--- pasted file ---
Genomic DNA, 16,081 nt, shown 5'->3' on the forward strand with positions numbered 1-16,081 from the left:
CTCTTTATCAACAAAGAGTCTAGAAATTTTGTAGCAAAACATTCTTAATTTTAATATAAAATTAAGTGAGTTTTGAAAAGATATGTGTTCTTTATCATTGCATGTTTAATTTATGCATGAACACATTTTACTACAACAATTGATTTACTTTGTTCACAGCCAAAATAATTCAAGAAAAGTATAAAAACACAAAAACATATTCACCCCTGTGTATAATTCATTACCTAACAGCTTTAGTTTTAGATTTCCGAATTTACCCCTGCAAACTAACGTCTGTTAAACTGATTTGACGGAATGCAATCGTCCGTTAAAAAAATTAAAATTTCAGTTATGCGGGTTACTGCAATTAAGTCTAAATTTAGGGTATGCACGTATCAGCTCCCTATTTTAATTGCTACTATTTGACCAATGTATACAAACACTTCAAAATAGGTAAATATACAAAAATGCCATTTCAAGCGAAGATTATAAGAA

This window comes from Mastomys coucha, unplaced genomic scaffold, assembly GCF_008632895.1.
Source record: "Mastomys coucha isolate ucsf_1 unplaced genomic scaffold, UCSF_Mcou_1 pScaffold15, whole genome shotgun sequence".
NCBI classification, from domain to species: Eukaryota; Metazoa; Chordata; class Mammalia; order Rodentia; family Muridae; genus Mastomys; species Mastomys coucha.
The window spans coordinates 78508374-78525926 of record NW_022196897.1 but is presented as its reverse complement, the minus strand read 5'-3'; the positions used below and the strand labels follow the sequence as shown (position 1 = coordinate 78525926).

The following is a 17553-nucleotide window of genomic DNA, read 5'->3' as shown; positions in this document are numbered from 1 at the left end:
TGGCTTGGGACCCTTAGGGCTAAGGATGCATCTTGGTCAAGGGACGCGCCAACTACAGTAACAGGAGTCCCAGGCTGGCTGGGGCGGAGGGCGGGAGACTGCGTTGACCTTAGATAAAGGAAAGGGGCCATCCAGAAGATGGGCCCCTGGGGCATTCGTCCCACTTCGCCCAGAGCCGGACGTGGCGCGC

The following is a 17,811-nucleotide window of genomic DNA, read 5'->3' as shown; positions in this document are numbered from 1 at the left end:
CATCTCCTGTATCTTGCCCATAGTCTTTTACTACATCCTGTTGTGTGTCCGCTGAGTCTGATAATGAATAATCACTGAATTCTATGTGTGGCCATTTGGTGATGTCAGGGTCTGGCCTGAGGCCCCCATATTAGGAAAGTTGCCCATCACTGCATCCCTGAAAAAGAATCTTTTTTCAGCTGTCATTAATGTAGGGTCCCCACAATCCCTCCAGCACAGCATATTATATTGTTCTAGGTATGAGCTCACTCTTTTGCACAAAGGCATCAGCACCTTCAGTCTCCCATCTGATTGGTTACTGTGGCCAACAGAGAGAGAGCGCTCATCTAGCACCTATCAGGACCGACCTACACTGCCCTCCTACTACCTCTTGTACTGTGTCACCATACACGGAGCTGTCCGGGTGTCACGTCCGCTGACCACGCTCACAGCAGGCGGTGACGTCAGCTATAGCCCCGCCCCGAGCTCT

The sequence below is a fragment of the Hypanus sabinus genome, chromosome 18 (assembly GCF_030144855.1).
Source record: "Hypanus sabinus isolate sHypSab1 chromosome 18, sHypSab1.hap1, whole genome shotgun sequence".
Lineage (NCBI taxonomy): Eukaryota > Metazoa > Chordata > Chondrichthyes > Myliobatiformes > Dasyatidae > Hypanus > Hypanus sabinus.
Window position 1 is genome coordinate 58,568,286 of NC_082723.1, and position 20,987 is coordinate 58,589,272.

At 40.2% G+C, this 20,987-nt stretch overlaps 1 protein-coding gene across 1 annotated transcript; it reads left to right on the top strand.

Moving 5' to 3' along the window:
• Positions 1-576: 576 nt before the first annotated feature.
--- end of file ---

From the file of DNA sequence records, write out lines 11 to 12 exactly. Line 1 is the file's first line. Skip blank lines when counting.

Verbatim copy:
The sequence below is a fragment of the Hypanus sabinus genome, chromosome 18 (assembly GCF_030144855.1).
Source record: "Hypanus sabinus isolate sHypSab1 chromosome 18, sHypSab1.hap1, whole genome shotgun sequence".